Speech | Labor Law · Future of Work

Trumka to Federal Mediators: Labor-Management Partnerships Key to Future of Work

Chicago, Ill.

Thank you, Allison [Beck], for that introduction. I appreciate your leadership and your friendship. I am honored to be here today for this important discussion. I look forward to having a real dialogue about the future of collective bargaining.

To my sisters and brothers here from labor, it is always good to see you. Thank you for the work you are doing each and every day to make life better for working people. Our job has never been more important.

To my friends here from management, I want to commend you for being willing to listen to our concerns, meet us halfway and build an economy that is good for business and for workers.

Finally, to the mediators in the room, including Allison, I’d say this: Thank you for your service. You are the guardians of collective bargaining. Your professionalism and objectivity are second to none. And we are all better for it.

Now I believe this room is evenly divided between labor, management and neutral. We may play different roles, but we share common goals. Each of us wants American companies to succeed. Each of us wants workers to be safe, satisfied and productive. Each of us wants to avoid work stoppages. We can’t live long without a paycheck, and a business can’t either. When business and labor don’t get along, entire communities suffer.

And yet we cannot just go along to get along. The labor movement refuses to allow our working families, our communities, and yes, our businesses to continue to suffer a slow and painful death, as more and more of America’s assets become concentrated in fewer and fewer hands. It’s wrong. It has to stop.

Collective bargaining is the most powerful tool for bringing our economy back into balance.

At the AFL-CIO, we are experimenting with new forms of collective bargaining, and we’re reinvigorating what’s tried and true. But we don’t own the idea of collective bargaining, or the concept of a strong and growing middle class. That’s for all of us. In that sense, the future of collective bargaining is on our hands. And it will take all of us to preserve it, strengthen it and expand it.

It’s critical that we continue to have conversations like this.

As some of you may know, I am a third-generation coal miner from a small town in Pennsylvania. I was taught the importance of collective bargaining from an early age. We weren’t rich. But my dad’s union job put food on the table and a roof over our head. We had the dignity of work and the confidence that the next generation would do better than the last. That’s what the American Dream is all about.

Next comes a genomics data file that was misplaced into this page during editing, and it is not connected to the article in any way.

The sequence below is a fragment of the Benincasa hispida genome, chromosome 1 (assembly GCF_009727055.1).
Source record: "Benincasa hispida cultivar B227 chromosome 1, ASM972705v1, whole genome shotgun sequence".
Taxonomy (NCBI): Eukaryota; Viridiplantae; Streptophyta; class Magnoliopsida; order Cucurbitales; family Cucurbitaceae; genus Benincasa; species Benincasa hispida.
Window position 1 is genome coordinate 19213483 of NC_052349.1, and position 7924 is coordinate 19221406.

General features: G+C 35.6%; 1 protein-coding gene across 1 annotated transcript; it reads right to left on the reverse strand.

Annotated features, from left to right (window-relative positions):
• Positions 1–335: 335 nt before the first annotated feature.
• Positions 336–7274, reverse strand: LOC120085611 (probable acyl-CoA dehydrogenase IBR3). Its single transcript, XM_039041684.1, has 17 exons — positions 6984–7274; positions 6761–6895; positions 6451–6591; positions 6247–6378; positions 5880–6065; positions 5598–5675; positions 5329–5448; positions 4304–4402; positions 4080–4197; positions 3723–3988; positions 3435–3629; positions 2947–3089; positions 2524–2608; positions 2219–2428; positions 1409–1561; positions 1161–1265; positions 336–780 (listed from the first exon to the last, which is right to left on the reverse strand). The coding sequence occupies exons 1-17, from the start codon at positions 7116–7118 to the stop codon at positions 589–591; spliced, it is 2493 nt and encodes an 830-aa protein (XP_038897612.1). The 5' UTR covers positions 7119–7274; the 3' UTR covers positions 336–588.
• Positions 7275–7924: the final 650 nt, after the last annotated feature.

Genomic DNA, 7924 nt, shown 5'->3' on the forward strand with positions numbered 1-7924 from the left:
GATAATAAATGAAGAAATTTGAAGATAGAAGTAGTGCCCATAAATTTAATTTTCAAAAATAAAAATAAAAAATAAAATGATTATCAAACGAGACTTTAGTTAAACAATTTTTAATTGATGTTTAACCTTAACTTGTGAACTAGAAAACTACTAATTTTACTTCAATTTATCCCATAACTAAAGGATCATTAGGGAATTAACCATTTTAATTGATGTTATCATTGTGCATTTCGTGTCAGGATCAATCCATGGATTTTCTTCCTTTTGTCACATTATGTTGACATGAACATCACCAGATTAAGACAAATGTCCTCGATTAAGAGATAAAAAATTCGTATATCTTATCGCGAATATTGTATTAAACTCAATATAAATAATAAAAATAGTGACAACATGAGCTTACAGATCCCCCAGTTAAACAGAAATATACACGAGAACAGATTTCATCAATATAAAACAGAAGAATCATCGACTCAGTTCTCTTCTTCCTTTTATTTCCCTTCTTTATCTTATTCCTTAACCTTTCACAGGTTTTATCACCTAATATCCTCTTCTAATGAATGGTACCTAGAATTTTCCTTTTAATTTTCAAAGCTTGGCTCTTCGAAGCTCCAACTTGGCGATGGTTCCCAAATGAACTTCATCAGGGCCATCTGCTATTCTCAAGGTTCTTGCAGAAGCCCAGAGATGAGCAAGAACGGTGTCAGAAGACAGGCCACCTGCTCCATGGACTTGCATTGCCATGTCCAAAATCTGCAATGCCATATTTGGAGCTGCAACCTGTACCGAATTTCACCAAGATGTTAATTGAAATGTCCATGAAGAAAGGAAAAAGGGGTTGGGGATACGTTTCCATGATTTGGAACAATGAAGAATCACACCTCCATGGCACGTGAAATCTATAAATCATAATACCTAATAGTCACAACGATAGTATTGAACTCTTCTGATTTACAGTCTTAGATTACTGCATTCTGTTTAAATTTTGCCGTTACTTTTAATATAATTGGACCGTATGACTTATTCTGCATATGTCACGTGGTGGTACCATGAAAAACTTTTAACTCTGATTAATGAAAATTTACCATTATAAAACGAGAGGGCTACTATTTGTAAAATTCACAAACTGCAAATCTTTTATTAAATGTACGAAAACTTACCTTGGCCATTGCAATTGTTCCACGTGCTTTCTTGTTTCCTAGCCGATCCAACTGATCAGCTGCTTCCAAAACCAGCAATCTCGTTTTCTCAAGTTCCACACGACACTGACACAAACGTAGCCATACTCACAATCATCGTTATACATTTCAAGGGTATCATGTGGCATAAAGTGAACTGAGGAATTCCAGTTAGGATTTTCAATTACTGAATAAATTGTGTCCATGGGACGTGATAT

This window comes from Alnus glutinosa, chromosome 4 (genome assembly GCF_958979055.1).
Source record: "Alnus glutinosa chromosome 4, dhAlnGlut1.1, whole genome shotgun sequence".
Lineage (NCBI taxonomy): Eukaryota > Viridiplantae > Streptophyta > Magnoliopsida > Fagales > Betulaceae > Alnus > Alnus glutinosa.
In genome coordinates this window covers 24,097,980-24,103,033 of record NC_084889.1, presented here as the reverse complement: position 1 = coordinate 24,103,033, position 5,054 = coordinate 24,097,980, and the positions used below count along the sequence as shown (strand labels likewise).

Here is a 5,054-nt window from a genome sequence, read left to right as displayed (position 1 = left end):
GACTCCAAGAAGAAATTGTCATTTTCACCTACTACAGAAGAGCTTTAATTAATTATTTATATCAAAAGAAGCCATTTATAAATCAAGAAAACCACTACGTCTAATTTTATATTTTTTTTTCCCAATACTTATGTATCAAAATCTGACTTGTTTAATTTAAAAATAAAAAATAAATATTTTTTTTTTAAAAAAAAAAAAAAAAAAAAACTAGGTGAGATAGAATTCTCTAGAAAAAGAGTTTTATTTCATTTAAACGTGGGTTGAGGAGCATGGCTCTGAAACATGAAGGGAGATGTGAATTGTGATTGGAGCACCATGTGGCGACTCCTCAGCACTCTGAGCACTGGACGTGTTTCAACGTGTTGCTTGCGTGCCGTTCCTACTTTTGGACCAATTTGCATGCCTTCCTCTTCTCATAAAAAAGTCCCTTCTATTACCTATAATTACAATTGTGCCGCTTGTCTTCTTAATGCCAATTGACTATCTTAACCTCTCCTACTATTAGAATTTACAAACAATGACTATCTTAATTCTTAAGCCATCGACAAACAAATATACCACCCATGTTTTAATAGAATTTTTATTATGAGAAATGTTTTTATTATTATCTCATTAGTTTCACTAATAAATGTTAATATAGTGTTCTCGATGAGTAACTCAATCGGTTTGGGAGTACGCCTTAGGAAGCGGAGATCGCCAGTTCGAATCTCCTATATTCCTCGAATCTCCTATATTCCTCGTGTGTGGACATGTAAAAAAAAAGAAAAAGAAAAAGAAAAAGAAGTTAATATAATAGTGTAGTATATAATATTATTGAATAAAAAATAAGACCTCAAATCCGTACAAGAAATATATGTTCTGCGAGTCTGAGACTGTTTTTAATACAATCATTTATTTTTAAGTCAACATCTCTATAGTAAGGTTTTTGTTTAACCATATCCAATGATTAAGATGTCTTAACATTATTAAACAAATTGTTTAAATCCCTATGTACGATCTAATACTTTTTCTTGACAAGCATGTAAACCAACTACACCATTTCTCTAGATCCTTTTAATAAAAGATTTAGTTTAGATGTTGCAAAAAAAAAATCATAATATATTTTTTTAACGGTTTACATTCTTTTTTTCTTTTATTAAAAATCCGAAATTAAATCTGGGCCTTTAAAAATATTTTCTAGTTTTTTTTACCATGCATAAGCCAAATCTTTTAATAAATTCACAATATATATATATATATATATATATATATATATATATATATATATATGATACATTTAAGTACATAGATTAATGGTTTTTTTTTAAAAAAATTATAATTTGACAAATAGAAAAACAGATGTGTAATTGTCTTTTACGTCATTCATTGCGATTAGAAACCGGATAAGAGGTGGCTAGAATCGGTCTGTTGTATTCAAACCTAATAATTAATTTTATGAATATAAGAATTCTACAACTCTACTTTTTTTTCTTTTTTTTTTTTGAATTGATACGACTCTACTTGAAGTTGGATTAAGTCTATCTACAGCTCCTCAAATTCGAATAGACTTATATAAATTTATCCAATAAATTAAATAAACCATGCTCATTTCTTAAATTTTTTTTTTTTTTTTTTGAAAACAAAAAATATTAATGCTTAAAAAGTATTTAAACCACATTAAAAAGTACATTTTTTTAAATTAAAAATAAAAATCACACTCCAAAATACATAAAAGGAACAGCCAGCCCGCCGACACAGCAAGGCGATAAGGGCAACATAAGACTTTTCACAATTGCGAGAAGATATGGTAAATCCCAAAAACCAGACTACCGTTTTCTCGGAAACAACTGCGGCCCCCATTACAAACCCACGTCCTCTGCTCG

Today that dream has slipped out of reach for far too many families. Wages are stubbornly flat. Income inequality has reached levels that shock the conscience. Sixty-three percent of Americans say they don’t have enough savings to cover a $500 car repair or a $1,000 medical bill. A majority of workers are living paycheck to paycheck. And for the first time in our nation’s history, our children may inherit a lower standard of living. This is the issue of our time.

Pope Francis has said it. I’ve said it. President Obama has said it. We are suffering a moral and economic crisis. The policies that have left workers weaker and poorer—and the elected politicians who wrote those rules—have not been held to account. As a result, a growing number of Americans are both angry and anxious. And who can blame them? They work hard. They pay taxes. They do right by their families and communities. Yet they can feel their future slipping away.

This anger is manifest in the 2016 election, in the rise of a democratic socialist and also a dangerous demagogue. This much is clear—people are fed up with going along to get along. We are tired of the Wall Street and Washington elite writing the rules for themselves. And we are ready to use our voice and our vote to make big changes.

We have already begun to use our voice. This year, working people have led the national debate. We’ve put the focus on good jobs with strong and growing wages. We’ve made clear that workers should be sharing in the wealth we help create. We’ve called for an end to the tax and trade policies that outsources our jobs and widens the gap between the rich and the rest of us.

But we also know that the single most effective tool for building an economy of shared prosperity is collective bargaining. When workers sit down across the table from our employers and bargain, we bring home higher wages, have greater access to health care and a pension and are more likely to be safe on the job. Most importantly, workers who bargain collectively have a voice, a say in the terms and conditions of work. And when we raise the bar for ourselves, we raise the bar for everyone. Other employers raise pay and improve benefits to attract and keep the best people.

When I first won elected office in my union, the United Mine Workers of America, I was on the safety committee. So my first real personal experience with collective bargaining centered on the life-and-death realities of coal mining work. Being at that table changes you. It gives you an appreciation for how difficult it is to achieve even minimal progress. And it shows you how contract language plays out in reality. A rule about mine safety is more than just words. It means the difference between a deadly roof fall, or a father returning home to his family.

This same truth applies today. When we negotiate an extra personal day, it means someone can spend more time with a loved one. When we protect our pensions, it means a senior can retire with dignity and security. When we win fairer scheduling language, it means a working mom can balance family and career. That’s the power of collective bargaining.

As president of the UMWA, I had the privilege of being involved in all facets of collective bargaining. I traveled to New Mexico and Arizona to bargain alongside locals that were mostly Navajo. I went to Montana and Missouri and Illinois. I crisscrossed Appalachia. At each stop, I had one simple purpose: to win the best wages and benefits possible and then to keep up our end of the bargain, which is to be the hardest working, best trained, and most productive workforce in the world.